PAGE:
Windward Solutions
Solutions on the leading edge


In the early 90's I was working in information technology at HP and was prototyping the early OMG standards in Smalltalk. The prototype included a set of distributed desktop applications that made sharing and collaborating on a network really natural. At the same time there was a guy in the news riding his 1000-lb, internet-enabled bicycle across the US. "Who else would ever want to do that?", I wondered, "But substitute a sailboat sailing around the US and I bet there would be a line of volunteers."

So I hatched up a proposal to Dave Packard that HP should fund such an activity as PR for our nascent distributed desktops. "HP doesn't do PR", was his terse reply but he softened it by offering my team a day trip to the research lab and vessel at MBARI in Monterey. There, a broadband internet link between the ship and the scientists ashore literally allowed them to drive the submersibles from their offices.

That level of satellite technology is now reasonably priced for the recreational boater. The Open Source Software movement has demonstrated that collocation is not essential for quality software development. Using technologies like Hadoop and Mahout, the real computing muscle lives far away from its users in a data center and is accessed remotely anyway. Now seems like a good time to move the client really far out of his traditional venues. Don't like sailing but have a cabin in Montana? Same message.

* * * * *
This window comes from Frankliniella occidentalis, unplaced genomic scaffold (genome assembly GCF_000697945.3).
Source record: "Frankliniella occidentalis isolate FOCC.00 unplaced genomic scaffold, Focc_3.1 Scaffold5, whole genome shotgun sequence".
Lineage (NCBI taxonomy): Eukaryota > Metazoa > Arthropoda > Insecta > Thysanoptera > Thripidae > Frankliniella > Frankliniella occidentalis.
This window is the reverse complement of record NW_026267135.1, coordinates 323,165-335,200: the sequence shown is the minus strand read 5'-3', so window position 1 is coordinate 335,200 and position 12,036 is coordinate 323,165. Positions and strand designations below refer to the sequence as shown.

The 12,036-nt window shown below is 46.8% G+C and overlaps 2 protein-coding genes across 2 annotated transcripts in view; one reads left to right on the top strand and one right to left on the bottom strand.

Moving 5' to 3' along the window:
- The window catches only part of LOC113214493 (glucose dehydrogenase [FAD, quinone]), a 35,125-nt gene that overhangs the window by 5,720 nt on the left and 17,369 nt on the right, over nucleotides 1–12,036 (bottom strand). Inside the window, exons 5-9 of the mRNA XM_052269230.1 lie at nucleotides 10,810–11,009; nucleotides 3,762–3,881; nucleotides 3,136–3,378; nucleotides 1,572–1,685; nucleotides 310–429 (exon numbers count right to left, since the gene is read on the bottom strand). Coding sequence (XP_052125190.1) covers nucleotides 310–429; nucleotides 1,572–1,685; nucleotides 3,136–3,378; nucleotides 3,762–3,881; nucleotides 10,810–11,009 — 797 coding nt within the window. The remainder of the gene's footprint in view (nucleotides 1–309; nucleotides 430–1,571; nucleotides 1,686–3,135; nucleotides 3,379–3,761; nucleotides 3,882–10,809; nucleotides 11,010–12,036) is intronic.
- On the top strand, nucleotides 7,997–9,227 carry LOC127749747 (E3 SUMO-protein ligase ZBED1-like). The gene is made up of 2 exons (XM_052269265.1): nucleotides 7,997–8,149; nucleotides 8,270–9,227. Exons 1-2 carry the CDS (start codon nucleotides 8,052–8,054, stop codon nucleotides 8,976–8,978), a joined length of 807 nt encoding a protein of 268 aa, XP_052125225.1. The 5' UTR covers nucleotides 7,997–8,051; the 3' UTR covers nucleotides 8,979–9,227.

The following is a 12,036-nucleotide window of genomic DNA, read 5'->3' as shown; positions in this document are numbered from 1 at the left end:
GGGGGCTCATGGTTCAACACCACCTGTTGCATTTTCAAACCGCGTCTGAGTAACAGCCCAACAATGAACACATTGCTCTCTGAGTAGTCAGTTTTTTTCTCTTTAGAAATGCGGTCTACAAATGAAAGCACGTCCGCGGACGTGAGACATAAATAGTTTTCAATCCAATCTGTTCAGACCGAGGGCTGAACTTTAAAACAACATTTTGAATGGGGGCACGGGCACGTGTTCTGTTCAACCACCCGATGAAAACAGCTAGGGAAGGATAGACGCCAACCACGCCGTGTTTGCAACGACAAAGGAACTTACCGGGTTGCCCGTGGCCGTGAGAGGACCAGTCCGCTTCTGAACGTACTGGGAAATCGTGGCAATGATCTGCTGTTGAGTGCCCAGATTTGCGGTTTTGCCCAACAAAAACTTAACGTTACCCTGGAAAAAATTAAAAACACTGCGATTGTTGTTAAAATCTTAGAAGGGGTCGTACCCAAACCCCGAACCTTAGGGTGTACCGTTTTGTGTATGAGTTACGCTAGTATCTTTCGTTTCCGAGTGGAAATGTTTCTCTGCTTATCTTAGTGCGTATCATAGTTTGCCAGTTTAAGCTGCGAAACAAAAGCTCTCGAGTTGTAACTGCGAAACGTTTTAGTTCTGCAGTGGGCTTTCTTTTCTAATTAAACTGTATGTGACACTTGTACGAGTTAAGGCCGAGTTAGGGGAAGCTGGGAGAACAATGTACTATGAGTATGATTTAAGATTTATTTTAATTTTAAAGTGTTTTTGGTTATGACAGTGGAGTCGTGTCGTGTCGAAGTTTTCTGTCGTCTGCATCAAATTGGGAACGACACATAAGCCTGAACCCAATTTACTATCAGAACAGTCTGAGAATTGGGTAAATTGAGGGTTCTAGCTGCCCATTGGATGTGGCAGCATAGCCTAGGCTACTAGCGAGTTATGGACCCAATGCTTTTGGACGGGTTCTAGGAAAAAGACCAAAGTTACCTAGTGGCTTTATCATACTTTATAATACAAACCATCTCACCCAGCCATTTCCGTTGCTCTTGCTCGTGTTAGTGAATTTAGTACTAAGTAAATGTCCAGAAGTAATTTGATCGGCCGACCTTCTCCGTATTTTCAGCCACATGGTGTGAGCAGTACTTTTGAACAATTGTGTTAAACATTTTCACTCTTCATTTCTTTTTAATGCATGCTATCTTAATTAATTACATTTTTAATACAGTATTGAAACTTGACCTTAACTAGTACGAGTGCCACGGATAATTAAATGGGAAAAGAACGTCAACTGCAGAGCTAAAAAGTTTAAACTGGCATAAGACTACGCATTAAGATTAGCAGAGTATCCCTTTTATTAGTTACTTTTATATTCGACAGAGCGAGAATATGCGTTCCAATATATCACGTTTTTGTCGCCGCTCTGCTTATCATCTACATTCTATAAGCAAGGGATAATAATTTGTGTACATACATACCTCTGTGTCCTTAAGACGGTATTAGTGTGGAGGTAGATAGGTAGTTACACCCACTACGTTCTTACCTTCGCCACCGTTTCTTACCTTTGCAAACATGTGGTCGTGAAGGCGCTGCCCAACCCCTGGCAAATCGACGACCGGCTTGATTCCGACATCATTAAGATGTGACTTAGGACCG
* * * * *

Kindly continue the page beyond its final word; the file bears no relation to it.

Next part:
I did a fun project in 2009 adapting Second Life virtual reality to build a collaborative environment where network marketing distributors could do business on a virtual corporate campus like, yet wholly unlike, the real ones at Google or HP. You can see I've always had the sailing idea in the back of my mind. IBM had an office in SL that was manned by real sales professionals where customers could walk through a virtual data center and see simulations of airflow and heat management in an IBM rack system simulation. Similar technology is currently being used at virtual trade shows, conferences and events. Its only a matter of time.
Now I have a contract with Michigan Health Information Network Shared Services (MiHIN) to architect their Health Provider Directory services. MiHIN itself is a distributed organization, exploiting the current state of the art in virtual telepresence, and all its members work remotely much of the time. This allows MiHIN to manage a flexible workforce; retaining the best people, reducing fixed costs and adding agility to their mission.

The Health Provider Directory will be a repository of information about all of the doctors, nurses, lab technicians and pharmacists in the state that enables the parties in health information exchange to be known and trusted with this sensitive information. As a mobile worker with dreams of global telecommuting, I have a vested interest in building this technology that will allow my personal health information to be as mobile as I want to be while retaining my privacy.